Panel Paper: Effects of Student Debt on Future Human Capital Formation

Thursday, November 8, 2018
McKinley - Mezz Level (Marriott Wardman Park)

*Names in bold indicate Presenter

Rajashri Chakrabarti1, Vyacheslav Fos2, Andres Liberman3 and Constantine Yannelis3, (1)Federal Reserve Bank of New York, (2)Boston College, (3)New York University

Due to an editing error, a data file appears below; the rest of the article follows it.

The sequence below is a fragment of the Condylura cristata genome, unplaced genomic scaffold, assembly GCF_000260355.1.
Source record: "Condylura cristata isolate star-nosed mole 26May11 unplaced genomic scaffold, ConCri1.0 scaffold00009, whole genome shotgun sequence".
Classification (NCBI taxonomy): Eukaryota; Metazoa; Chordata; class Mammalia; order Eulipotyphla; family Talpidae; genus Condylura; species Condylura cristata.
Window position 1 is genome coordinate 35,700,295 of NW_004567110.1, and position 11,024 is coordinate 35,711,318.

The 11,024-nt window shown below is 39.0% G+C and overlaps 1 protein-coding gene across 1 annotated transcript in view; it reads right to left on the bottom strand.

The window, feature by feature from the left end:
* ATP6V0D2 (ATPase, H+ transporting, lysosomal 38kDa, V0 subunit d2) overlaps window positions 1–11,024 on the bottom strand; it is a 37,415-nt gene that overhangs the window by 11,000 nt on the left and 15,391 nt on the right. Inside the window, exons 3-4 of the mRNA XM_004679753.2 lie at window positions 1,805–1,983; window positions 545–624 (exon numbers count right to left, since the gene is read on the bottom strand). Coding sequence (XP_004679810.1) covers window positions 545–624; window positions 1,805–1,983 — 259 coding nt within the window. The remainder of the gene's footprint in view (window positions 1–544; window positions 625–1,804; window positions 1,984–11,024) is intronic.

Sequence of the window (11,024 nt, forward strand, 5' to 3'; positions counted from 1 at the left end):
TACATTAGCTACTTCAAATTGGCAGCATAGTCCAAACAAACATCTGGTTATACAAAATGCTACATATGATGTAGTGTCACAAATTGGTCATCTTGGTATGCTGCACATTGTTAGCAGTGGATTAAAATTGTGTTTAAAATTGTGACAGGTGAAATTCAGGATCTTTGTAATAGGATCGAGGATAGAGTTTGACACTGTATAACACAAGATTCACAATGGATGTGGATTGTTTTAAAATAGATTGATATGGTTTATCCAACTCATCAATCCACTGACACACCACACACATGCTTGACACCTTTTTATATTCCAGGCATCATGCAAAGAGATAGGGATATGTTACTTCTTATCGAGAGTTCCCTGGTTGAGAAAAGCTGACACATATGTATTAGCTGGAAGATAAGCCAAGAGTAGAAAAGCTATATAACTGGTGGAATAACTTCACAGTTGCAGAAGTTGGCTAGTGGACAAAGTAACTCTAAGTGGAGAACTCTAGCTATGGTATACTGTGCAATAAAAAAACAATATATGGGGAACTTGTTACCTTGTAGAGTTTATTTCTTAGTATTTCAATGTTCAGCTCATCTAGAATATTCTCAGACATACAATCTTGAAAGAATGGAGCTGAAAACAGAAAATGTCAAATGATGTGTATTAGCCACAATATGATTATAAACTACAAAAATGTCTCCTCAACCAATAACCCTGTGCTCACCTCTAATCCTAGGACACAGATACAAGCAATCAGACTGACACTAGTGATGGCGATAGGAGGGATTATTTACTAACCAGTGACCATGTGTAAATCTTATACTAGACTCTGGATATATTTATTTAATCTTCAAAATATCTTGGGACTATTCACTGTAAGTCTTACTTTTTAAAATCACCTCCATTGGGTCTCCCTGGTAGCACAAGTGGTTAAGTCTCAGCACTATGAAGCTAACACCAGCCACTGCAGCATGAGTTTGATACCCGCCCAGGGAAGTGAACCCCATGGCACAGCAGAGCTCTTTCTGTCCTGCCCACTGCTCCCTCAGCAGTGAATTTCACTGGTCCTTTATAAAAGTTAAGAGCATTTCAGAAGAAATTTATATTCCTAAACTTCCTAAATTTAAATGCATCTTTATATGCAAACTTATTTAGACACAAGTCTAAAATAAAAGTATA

This paper investigates the effect of debt on human capital and finds a strong negative relationship between the level of undergraduate student debt and graduate school enrollment. We identify off variation in student debt: 1) within school by cohort, and 2) induced by large tuition changes that affect differentially students within the same school across cohorts. We find that $4,000 in higher debt reduces the probability of enrolling in graduate school by 1.3-1.5 percentage points relative to a 12% mean. This effect is largely driven by credit constraints, declines with family income, and is attenuated for students who had compulsory personal finance training in high school. The results highlight an important trade off associated with debt-financing of human capital, and inform the debate on the effects of the large and increasing stock of student debt in the US.